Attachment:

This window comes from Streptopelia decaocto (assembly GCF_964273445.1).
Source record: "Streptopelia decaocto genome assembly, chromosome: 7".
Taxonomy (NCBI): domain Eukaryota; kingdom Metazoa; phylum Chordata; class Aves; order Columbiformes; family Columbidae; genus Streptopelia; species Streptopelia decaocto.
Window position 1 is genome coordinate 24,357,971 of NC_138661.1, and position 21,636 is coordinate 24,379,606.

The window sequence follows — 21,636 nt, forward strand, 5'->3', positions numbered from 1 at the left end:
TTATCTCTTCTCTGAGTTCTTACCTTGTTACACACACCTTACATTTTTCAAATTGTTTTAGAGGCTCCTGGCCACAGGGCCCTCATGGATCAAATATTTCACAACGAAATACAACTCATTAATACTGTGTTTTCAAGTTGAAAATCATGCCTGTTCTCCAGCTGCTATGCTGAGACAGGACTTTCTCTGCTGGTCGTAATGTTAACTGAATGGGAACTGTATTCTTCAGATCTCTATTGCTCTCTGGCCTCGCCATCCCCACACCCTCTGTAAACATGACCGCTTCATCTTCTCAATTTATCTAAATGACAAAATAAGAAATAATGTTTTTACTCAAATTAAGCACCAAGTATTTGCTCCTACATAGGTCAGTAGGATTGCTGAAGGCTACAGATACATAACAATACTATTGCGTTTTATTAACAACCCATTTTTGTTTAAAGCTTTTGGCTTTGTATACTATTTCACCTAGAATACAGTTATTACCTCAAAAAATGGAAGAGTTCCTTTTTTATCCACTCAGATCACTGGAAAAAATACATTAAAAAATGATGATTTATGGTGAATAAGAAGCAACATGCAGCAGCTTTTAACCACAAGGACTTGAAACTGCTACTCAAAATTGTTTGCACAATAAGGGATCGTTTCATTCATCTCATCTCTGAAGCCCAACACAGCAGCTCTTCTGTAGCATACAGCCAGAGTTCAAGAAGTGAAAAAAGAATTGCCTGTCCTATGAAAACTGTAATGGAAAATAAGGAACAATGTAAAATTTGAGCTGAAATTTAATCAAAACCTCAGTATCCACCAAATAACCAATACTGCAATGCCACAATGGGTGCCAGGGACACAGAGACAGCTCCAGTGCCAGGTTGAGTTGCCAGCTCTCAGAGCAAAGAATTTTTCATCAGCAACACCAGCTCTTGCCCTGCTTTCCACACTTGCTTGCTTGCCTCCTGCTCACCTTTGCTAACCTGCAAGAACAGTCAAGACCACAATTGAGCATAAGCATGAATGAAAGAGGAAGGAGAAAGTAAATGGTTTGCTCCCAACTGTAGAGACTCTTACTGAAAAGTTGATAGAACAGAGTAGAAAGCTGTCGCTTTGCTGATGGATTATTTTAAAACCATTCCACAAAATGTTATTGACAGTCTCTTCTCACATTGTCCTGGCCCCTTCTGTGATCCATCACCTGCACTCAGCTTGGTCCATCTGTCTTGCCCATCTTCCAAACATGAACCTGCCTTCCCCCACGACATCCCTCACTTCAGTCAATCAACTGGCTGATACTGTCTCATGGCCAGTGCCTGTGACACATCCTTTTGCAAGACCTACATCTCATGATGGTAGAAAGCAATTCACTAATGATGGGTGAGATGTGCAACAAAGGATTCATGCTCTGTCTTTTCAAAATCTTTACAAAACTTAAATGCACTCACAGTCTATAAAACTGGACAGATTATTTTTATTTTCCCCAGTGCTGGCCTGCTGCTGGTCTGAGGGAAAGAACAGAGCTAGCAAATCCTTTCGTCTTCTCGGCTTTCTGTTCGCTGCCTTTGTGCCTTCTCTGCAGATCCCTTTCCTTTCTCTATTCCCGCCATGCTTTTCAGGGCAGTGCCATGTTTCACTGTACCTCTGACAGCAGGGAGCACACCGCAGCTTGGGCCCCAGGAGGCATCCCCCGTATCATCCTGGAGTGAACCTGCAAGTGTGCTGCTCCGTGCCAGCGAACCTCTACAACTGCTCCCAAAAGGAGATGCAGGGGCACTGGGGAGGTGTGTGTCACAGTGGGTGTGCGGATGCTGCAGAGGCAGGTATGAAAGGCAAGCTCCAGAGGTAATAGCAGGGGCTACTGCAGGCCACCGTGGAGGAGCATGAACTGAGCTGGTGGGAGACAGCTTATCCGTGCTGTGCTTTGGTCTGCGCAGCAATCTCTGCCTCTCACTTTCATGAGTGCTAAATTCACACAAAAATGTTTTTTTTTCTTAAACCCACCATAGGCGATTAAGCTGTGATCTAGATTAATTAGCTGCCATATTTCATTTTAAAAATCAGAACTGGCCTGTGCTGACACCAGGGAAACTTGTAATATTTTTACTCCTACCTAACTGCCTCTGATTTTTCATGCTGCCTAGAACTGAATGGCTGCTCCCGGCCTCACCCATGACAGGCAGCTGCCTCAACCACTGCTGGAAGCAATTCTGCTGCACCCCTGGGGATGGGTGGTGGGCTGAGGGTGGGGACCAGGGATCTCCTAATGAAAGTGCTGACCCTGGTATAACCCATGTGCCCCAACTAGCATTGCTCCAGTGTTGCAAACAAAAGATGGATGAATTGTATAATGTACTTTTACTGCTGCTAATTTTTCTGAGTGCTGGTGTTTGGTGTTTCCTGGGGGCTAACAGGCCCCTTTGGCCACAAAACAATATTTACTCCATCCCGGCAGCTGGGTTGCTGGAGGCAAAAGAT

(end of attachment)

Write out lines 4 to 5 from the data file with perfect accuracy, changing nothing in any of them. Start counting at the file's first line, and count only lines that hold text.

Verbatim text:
Window position 1 is genome coordinate 24,357,971 of NC_138661.1, and position 21,636 is coordinate 24,379,606.

The window sequence follows — 21,636 nt, forward strand, 5'->3', positions numbered from 1 at the left end: